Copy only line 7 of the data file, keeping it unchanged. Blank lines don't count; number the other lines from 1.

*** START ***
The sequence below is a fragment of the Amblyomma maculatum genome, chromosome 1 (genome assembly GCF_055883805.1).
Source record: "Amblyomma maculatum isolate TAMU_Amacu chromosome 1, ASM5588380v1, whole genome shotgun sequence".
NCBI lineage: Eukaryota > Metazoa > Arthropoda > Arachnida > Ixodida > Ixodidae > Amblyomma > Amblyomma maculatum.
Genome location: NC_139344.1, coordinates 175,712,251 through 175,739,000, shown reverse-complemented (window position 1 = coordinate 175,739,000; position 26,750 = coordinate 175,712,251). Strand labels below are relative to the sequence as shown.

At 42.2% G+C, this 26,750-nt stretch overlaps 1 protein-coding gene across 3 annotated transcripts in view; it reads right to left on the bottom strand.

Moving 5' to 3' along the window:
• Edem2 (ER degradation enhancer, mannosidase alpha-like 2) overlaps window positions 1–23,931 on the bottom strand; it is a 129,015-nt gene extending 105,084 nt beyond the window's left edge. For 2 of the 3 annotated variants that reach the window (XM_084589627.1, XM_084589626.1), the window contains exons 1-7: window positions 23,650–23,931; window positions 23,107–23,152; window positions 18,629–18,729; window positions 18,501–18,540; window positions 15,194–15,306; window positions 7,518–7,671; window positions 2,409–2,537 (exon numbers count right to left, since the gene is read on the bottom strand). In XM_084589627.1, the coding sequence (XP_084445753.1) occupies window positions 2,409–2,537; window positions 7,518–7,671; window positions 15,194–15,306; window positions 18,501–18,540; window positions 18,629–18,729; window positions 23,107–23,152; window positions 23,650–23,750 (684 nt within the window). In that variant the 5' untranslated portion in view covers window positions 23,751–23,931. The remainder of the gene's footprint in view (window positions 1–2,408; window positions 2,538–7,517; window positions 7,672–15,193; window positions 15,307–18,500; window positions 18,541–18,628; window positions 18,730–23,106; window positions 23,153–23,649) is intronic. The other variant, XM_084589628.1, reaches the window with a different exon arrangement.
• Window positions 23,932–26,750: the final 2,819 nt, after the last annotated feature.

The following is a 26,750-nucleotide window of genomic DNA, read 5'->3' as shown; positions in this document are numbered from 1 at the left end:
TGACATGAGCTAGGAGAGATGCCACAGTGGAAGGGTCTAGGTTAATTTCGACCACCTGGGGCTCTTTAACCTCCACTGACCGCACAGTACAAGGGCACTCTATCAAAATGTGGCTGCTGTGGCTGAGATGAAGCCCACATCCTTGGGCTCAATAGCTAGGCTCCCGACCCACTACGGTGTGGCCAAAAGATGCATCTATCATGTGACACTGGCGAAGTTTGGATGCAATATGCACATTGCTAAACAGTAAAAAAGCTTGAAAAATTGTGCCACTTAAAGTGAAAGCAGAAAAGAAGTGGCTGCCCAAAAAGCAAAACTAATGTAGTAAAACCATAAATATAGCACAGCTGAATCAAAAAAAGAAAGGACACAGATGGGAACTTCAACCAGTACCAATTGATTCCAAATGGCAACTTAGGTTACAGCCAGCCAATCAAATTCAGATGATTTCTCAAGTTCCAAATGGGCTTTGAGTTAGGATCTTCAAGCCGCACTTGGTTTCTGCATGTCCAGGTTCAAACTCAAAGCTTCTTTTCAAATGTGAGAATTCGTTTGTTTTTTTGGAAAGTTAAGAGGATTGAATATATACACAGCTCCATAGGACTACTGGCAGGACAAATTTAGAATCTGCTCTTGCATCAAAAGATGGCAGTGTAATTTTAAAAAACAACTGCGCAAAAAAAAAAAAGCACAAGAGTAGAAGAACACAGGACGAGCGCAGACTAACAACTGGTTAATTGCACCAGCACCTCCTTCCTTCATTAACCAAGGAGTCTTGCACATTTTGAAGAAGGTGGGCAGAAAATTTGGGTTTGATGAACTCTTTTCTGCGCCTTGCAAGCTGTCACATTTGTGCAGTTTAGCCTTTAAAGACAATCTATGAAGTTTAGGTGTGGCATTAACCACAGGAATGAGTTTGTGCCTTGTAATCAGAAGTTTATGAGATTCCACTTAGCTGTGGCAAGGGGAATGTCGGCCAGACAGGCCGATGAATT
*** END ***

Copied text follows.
• Edem2 (ER degradation enhancer, mannosidase alpha-like 2) overlaps window positions 1–23,931 on the bottom strand; it is a 129,015-nt gene extending 105,084 nt beyond the window's left edge. For 2 of the 3 annotated variants that reach the window (XM_084589627.1, XM_084589626.1), the window contains exons 1-7: window positions 23,650–23,931; window positions 23,107–23,152; window positions 18,629–18,729; window positions 18,501–18,540; window positions 15,194–15,306; window positions 7,518–7,671; window positions 2,409–2,537 (exon numbers count right to left, since the gene is read on the bottom strand). In XM_084589627.1, the coding sequence (XP_084445753.1) occupies window positions 2,409–2,537; window positions 7,518–7,671; window positions 15,194–15,306; window positions 18,501–18,540; window positions 18,629–18,729; window positions 23,107–23,152; window positions 23,650–23,750 (684 nt within the window). In that variant the 5' untranslated portion in view covers window positions 23,751–23,931. The remainder of the gene's footprint in view (window positions 1–2,408; window positions 2,538–7,517; window positions 7,672–15,193; window positions 15,307–18,500; window positions 18,541–18,628; window positions 18,730–23,106; window positions 23,153–23,649) is intronic. The other variant, XM_084589628.1, reaches the window with a different exon arrangement.